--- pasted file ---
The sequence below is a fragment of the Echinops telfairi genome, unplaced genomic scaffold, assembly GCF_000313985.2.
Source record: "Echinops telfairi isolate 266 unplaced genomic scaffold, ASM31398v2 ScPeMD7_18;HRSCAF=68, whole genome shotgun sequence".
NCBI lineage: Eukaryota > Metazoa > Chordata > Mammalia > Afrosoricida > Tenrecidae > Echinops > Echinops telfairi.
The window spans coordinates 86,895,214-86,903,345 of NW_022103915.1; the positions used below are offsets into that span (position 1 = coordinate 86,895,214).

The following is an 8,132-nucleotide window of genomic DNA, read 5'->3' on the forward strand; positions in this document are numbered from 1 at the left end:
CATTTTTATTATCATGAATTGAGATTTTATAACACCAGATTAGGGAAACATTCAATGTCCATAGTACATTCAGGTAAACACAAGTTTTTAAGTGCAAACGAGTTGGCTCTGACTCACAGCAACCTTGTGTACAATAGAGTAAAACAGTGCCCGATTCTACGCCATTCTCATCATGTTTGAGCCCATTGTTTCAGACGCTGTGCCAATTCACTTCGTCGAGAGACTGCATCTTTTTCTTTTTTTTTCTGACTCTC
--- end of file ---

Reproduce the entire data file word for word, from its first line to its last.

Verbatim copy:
The sequence below is a fragment of the Echinops telfairi genome, unplaced genomic scaffold, assembly GCF_000313985.2.
Source record: "Echinops telfairi isolate 266 unplaced genomic scaffold, ASM31398v2 ScPeMD7_18;HRSCAF=68, whole genome shotgun sequence".
NCBI lineage: Eukaryota > Metazoa > Chordata > Mammalia > Afrosoricida > Tenrecidae > Echinops > Echinops telfairi.
The window spans coordinates 86,895,214-86,903,345 of NW_022103915.1; the positions used below are offsets into that span (position 1 = coordinate 86,895,214).

The following is an 8,132-nucleotide window of genomic DNA, read 5'->3' on the forward strand; positions in this document are numbered from 1 at the left end:
CATTTTTATTATCATGAATTGAGATTTTATAACACCAGATTAGGGAAACATTCAATGTCCATAGTACATTCAGGTAAACACAAGTTTTTAAGTGCAAACGAGTTGGCTCTGACTCACAGCAACCTTGTGTACAATAGAGTAAAACAGTGCCCGATTCTACGCCATTCTCATCATGTTTGAGCCCATTGTTTCAGACGCTGTGCCAATTCACTTCGTCGAGAGACTGCATCTTTTTCTTTTTTTTTCTGACTCTC